Henry VIII’s granddaughter survived numerous scandals, family tragedy and seven monarchs.
One of the greatest and most fascinating of English monarchs was proclaimed queen on 17 November 1558.
In 1562 the young monarch was cured of a dangerous attack of smallpox.
Historians have often depicted the final years of Elizabeth I’s reign as a period of decline or crisis. Yet her government operated more successfully than is usually thought.
The failure of the Plot, writes Cyril Hamshere, forms a complex story of espionage and counter-espionage; its events caused Elizabeth I to give up all ideas of restoring Mary Queen of Scots to the Scottish throne.
Alan Haynes describes how, in 1567, permission for the holding of ‘a very rich Lottery General’ was granted by English government.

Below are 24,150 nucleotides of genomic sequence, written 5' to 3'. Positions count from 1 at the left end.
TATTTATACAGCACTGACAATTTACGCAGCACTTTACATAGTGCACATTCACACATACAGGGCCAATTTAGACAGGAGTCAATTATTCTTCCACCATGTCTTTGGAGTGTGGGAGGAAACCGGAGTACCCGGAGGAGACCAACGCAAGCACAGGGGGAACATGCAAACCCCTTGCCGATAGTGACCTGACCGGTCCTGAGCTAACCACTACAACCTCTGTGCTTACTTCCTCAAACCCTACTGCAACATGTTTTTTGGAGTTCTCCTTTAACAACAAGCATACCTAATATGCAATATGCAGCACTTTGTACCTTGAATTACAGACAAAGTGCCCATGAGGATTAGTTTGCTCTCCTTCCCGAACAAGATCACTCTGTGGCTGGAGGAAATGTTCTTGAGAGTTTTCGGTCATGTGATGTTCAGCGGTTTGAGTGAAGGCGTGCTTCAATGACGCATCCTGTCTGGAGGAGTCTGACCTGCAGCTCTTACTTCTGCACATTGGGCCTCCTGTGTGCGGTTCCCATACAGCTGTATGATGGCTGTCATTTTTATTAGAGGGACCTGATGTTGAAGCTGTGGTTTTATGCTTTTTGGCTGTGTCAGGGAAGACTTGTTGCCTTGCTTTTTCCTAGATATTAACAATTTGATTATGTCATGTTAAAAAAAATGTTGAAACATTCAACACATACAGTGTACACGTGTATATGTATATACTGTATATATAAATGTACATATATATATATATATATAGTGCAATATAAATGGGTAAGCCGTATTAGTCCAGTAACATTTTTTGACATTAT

At the end of the sixteenth century, writes David N. Durant, an ostentatious but simple-minded German Duke began pestering Queen Elizabeth to grant him the noblest of all English Orders.
An elaborate hierarchy maintained the royal household of Elizabeth I, writes Alan Haynes, but there was much pilfering and graft among the purveyors of domestic goods.
Helena Snakenborg came to London in the train of a visiting Swedish Princess. Appointed a Maid of Honour to Queen Elizabeth, writes Gunnar Sjögren, she married twice and lived in England for seventy years.
Howard Shaw describes how, during the reign of the Virgin Queen, offices, wardships, pensions, leases, monopolies and titles of honour were distributed to the servants of the Crown.